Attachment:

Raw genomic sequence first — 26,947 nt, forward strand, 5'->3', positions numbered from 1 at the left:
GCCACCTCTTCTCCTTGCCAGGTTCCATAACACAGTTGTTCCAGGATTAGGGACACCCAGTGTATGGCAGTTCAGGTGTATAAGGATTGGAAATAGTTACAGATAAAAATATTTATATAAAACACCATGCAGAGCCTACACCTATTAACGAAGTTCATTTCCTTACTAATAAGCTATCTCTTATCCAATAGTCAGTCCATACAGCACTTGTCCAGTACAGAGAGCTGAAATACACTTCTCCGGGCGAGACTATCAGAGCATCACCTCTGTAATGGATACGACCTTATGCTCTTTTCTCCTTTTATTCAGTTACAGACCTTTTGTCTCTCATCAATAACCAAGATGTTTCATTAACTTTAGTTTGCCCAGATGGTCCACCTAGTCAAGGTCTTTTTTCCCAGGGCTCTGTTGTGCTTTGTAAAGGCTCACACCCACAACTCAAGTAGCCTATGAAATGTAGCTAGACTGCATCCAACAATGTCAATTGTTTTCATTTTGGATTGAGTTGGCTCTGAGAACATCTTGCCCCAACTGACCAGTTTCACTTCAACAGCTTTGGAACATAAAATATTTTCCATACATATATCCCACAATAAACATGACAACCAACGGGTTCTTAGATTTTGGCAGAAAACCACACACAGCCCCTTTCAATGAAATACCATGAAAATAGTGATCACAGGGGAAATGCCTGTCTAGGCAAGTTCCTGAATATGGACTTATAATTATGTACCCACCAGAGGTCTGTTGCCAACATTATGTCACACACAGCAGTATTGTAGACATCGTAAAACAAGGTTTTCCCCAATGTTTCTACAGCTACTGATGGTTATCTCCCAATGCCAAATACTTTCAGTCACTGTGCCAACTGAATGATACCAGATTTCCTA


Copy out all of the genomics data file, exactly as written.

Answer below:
Raw genomic sequence first — 26,947 nt, forward strand, 5'->3', positions numbered from 1 at the left:
GCCACCTCTTCTCCTTGCCAGGTTCCATAACACAGTTGTTCCAGGATTAGGGACACCCAGTGTATGGCAGTTCAGGTGTATAAGGATTGGAAATAGTTACAGATAAAAATATTTATATAAAACACCATGCAGAGCCTACACCTATTAACGAAGTTCATTTCCTTACTAATAAGCTATCTCTTATCCAATAGTCAGTCCATACAGCACTTGTCCAGTACAGAGAGCTGAAATACACTTCTCCGGGCGAGACTATCAGAGCATCACCTCTGTAATGGATACGACCTTATGCTCTTTTCTCCTTTTATTCAGTTACAGACCTTTTGTCTCTCATCAATAACCAAGATGTTTCATTAACTTTAGTTTGCCCAGATGGTCCACCTAGTCAAGGTCTTTTTTCCCAGGGCTCTGTTGTGCTTTGTAAAGGCTCACACCCACAACTCAAGTAGCCTATGAAATGTAGCTAGACTGCATCCAACAATGTCAATTGTTTTCATTTTGGATTGAGTTGGCTCTGAGAACATCTTGCCCCAACTGACCAGTTTCACTTCAACAGCTTTGGAACATAAAATATTTTCCATACATATATCCCACAATAAACATGACAACCAACGGGTTCTTAGATTTTGGCAGAAAACCACACACAGCCCCTTTCAATGAAATACCATGAAAATAGTGATCACAGGGGAAATGCCTGTCTAGGCAAGTTCCTGAATATGGACTTATAATTATGTACCCACCAGAGGTCTGTTGCCAACATTATGTCACACACAGCAGTATTGTAGACATCGTAAAACAAGGTTTTCCCCAATGTTTCTACAGCTACTGATGGTTATCTCCCAATGCCAAATACTTTCAGTCACTGTGCCAACTGAATGATACCAGATTTCCTA